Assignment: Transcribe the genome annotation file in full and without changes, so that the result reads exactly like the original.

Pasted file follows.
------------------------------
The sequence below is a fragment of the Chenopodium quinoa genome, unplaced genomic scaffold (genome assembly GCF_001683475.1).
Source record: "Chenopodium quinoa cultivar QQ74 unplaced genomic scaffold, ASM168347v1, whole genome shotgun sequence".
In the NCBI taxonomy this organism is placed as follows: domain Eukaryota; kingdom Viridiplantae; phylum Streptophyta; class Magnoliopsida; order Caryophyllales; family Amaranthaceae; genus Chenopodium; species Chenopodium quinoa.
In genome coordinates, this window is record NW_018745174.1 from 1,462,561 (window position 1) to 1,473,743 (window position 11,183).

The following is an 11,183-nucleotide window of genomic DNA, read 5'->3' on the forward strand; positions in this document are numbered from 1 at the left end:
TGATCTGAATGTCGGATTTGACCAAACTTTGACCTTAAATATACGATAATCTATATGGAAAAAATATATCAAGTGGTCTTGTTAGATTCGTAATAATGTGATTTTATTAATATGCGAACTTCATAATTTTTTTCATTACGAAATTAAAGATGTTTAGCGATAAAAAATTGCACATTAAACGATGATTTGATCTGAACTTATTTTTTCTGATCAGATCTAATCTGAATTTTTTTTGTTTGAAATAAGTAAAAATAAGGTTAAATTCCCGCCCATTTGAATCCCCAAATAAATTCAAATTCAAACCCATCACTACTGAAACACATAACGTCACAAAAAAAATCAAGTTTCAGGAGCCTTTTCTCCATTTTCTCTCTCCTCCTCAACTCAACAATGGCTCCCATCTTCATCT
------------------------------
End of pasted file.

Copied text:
The sequence below is a fragment of the Chenopodium quinoa genome, unplaced genomic scaffold (genome assembly GCF_001683475.1).
Source record: "Chenopodium quinoa cultivar QQ74 unplaced genomic scaffold, ASM168347v1, whole genome shotgun sequence".
In the NCBI taxonomy this organism is placed as follows: domain Eukaryota; kingdom Viridiplantae; phylum Streptophyta; class Magnoliopsida; order Caryophyllales; family Amaranthaceae; genus Chenopodium; species Chenopodium quinoa.
In genome coordinates, this window is record NW_018745174.1 from 1,462,561 (window position 1) to 1,473,743 (window position 11,183).

The following is an 11,183-nucleotide window of genomic DNA, read 5'->3' on the forward strand; positions in this document are numbered from 1 at the left end:
TGATCTGAATGTCGGATTTGACCAAACTTTGACCTTAAATATACGATAATCTATATGGAAAAAATATATCAAGTGGTCTTGTTAGATTCGTAATAATGTGATTTTATTAATATGCGAACTTCATAATTTTTTTCATTACGAAATTAAAGATGTTTAGCGATAAAAAATTGCACATTAAACGATGATTTGATCTGAACTTATTTTTTCTGATCAGATCTAATCTGAATTTTTTTTGTTTGAAATAAGTAAAAATAAGGTTAAATTCCCGCCCATTTGAATCCCCAAATAAATTCAAATTCAAACCCATCACTACTGAAACACATAACGTCACAAAAAAAATCAAGTTTCAGGAGCCTTTTCTCCATTTTCTCTCTCCTCCTCAACTCAACAATGGCTCCCATCTTCATCT